A Christchurch company says it is about to launch a device that might have stopped WINZ staff from stealing $1 million in benefits, though it’s probably more suited to spy agencies.
The three-year-old Interface Security, formerly known as Keyghost, says its same-name key-logging product is used by corporates and defence agencies around the world.
Keyghost is a hardware tool that fits inside or on to a PC and records everything typed in it. It can be used for personal back-up if a PC crashes, and for auditing and security. It will record up to two million keystrokes without the aid of batteries and works for a range of languages.
The new version, Keyghost Radio, is set for official launch next month -- but not to the general public. The device uses a radio link inside the recording unit inside the keyboard. It downloads recorded keystrokes and can transmit them up to 250m to a handheld receiver, which plugs into a computer to display what has been typed.
Co-developer Greg Bacchus says because it allows the remote downloading of data, Keyghost Radio is best suited for government spy agencies and others carrying out large crime investigations. It could be used by WINZ to monitor staff, he says, though the government department has not approached the company, he says. It was recently reported that nearly $1 million in benefits has been stolen by 28 WINZ staff over the past two years (see Data analysis keeps eye out for Winz fraud).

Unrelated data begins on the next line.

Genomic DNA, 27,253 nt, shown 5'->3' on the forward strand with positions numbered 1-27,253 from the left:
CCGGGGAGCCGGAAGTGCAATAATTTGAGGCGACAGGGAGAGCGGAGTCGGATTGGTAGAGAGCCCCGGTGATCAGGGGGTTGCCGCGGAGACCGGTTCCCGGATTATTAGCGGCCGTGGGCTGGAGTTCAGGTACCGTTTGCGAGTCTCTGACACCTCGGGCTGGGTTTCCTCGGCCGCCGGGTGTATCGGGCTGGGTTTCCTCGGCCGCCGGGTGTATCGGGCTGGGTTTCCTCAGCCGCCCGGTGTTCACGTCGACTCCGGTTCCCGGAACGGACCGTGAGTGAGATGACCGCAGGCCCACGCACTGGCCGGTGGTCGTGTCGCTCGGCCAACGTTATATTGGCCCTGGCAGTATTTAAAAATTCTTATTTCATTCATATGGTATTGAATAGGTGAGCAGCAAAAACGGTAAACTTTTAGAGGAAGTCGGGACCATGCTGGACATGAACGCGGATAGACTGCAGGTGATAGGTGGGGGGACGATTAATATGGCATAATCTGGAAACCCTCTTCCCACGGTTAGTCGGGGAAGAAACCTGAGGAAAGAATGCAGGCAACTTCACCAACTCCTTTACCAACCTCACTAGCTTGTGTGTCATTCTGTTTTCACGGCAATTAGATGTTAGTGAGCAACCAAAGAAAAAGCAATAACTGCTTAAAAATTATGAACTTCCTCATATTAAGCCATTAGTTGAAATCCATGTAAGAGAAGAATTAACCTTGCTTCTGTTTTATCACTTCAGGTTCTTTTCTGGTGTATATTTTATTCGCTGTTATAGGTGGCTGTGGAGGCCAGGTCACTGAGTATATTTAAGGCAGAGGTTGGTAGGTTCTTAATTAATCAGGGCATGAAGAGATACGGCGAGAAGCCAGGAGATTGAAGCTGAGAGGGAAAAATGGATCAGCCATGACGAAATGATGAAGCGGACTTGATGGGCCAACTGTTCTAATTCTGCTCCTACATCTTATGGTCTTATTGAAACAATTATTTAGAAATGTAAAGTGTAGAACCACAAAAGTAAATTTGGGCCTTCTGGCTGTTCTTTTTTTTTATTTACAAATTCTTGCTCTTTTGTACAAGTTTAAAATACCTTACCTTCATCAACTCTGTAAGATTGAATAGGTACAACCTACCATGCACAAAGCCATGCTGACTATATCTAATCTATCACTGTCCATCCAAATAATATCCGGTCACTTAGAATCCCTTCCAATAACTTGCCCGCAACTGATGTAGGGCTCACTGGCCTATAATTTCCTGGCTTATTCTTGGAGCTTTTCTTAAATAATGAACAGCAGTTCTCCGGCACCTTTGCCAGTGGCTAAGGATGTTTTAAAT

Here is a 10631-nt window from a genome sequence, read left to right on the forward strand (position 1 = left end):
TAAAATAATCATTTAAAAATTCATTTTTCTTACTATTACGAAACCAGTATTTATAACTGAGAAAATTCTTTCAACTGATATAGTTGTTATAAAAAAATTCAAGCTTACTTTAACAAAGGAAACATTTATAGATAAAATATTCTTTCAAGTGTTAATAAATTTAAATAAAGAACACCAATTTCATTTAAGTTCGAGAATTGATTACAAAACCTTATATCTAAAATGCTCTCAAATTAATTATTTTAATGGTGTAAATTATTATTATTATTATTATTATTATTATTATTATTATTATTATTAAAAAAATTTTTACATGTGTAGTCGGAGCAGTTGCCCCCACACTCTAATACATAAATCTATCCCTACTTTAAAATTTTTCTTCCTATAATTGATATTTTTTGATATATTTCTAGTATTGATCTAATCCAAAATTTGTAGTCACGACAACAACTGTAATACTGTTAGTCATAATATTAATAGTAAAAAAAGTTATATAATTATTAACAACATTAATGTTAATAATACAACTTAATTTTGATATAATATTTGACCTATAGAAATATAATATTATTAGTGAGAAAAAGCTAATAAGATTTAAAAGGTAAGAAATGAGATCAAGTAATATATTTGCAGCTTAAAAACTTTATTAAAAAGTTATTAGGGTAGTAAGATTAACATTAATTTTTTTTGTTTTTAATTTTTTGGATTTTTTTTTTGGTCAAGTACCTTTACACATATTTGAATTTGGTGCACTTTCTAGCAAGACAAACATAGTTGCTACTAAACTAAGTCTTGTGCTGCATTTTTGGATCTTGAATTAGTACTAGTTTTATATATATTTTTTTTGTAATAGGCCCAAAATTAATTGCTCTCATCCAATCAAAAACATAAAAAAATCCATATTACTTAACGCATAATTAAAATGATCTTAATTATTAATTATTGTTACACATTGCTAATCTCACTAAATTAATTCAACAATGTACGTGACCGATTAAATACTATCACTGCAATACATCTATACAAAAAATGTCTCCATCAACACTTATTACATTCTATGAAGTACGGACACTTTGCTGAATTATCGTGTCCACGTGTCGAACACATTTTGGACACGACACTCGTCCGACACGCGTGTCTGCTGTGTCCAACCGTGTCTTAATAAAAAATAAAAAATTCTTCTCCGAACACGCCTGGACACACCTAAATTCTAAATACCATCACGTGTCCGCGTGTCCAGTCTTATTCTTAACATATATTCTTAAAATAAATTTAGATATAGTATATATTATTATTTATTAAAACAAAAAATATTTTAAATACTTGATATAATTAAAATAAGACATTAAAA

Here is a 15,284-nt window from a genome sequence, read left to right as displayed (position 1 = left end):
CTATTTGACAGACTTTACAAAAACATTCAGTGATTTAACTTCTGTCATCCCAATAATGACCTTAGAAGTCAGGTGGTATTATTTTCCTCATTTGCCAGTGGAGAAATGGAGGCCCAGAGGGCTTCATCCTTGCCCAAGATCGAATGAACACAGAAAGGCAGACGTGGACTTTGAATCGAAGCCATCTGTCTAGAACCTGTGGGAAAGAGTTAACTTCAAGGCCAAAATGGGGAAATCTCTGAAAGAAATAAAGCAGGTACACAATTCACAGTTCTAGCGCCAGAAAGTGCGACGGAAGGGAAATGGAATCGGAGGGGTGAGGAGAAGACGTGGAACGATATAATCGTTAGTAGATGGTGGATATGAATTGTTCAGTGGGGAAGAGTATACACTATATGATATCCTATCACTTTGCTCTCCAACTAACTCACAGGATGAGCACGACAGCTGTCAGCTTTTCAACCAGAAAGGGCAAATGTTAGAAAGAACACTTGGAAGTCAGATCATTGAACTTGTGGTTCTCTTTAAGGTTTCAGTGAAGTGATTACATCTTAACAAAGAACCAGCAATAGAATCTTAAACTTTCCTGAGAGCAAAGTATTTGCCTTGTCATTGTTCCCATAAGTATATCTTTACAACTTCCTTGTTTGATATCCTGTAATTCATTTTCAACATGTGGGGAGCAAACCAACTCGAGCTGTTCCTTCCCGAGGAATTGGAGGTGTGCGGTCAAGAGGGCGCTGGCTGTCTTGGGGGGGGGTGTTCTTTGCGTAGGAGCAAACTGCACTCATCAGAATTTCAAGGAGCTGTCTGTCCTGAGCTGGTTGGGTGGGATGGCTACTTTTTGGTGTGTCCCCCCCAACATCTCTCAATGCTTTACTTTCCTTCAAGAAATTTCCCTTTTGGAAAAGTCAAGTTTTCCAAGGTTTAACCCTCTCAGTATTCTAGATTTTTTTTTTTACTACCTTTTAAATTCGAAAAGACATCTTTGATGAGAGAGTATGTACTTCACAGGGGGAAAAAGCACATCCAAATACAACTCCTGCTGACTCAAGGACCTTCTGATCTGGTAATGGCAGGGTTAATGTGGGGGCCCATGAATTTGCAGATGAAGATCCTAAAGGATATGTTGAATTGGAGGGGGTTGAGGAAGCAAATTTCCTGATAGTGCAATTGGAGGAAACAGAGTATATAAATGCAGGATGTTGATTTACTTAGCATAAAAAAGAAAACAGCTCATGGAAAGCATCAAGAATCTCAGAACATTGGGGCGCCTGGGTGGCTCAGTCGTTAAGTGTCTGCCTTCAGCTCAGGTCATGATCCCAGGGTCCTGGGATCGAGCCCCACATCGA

Keyghost's customers are mainly defence and government agencies in the US and Europe. They also include the banking sector, but few New Zealand organisations. Bacchus says he cannot identify any customers "for security reasons".
Other firms have also been buying Keyghost to monitor staff internet use and even to see if staff are “having internet affairs in chatrooms”, he says. Home user versions are also available.
Over the past year, the firm has had “a big marketing push,” attending trade shows in Canada, the US and Europe. It recently received $9456 funding from the Ministry of Economic Development’s Enterprise Award scheme to help fund its presence.
The company’s largest market is the US, but it also claims interest in its products from Russia and the Middle East, helped by the availability of Hebrew and Arabic versions of Keyghost.
The idea for it, says Bacchus, came when he and several others at university thought of developing a device that recorded keystrokes because it was annoying when computers crashed and data was lost.
But it is security and auditing concerns that seem to be driving the company’s growth, from four founding partners, to 12 staff today. Revenue growth of 50% is expected this year, giving annual turnover of around $1 million in 2002.